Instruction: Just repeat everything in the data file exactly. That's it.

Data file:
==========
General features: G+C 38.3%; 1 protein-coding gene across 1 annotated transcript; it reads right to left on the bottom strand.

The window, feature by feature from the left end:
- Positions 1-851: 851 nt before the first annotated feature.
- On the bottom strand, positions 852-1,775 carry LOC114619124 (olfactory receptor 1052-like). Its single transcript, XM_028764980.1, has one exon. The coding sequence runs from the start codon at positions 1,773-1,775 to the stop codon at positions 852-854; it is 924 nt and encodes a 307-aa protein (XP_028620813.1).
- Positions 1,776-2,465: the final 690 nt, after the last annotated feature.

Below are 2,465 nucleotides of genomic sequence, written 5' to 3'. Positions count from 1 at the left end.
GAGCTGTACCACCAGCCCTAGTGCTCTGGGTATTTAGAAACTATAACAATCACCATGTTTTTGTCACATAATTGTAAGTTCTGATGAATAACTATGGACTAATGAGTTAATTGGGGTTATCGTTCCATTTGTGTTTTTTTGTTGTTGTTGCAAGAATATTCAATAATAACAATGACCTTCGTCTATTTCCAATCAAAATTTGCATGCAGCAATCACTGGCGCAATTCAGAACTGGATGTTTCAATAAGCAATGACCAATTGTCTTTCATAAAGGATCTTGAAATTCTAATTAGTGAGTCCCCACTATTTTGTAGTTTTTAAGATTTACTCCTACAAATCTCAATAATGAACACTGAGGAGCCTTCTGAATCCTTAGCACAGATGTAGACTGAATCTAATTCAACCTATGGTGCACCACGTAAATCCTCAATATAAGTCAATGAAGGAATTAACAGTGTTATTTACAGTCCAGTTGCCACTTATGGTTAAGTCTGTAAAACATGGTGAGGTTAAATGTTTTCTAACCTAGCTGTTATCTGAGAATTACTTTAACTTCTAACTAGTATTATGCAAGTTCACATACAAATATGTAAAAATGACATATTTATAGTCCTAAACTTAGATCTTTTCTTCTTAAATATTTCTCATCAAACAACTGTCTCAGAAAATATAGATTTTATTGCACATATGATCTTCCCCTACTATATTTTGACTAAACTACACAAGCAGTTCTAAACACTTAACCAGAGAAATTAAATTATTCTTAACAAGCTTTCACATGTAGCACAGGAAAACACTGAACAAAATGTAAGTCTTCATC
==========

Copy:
General features: G+C 38.3%; 1 protein-coding gene across 1 annotated transcript; it reads right to left on the bottom strand.

The window, feature by feature from the left end:
- Positions 1-851: 851 nt before the first annotated feature.
- On the bottom strand, positions 852-1,775 carry LOC114619124 (olfactory receptor 1052-like). Its single transcript, XM_028764980.1, has one exon. The coding sequence runs from the start codon at positions 1,773-1,775 to the stop codon at positions 852-854; it is 924 nt and encodes a 307-aa protein (XP_028620813.1).
- Positions 1,776-2,465: the final 690 nt, after the last annotated feature.

Below are 2,465 nucleotides of genomic sequence, written 5' to 3'. Positions count from 1 at the left end.
GAGCTGTACCACCAGCCCTAGTGCTCTGGGTATTTAGAAACTATAACAATCACCATGTTTTTGTCACATAATTGTAAGTTCTGATGAATAACTATGGACTAATGAGTTAATTGGGGTTATCGTTCCATTTGTGTTTTTTTGTTGTTGTTGCAAGAATATTCAATAATAACAATGACCTTCGTCTATTTCCAATCAAAATTTGCATGCAGCAATCACTGGCGCAATTCAGAACTGGATGTTTCAATAAGCAATGACCAATTGTCTTTCATAAAGGATCTTGAAATTCTAATTAGTGAGTCCCCACTATTTTGTAGTTTTTAAGATTTACTCCTACAAATCTCAATAATGAACACTGAGGAGCCTTCTGAATCCTTAGCACAGATGTAGACTGAATCTAATTCAACCTATGGTGCACCACGTAAATCCTCAATATAAGTCAATGAAGGAATTAACAGTGTTATTTACAGTCCAGTTGCCACTTATGGTTAAGTCTGTAAAACATGGTGAGGTTAAATGTTTTCTAACCTAGCTGTTATCTGAGAATTACTTTAACTTCTAACTAGTATTATGCAAGTTCACATACAAATATGTAAAAATGACATATTTATAGTCCTAAACTTAGATCTTTTCTTCTTAAATATTTCTCATCAAACAACTGTCTCAGAAAATATAGATTTTATTGCACATATGATCTTCCCCTACTATATTTTGACTAAACTACACAAGCAGTTCTAAACACTTAACCAGAGAAATTAAATTATTCTTAACAAGCTTTCACATGTAGCACAGGAAAACACTGAACAAAATGTAAGTCTTCATC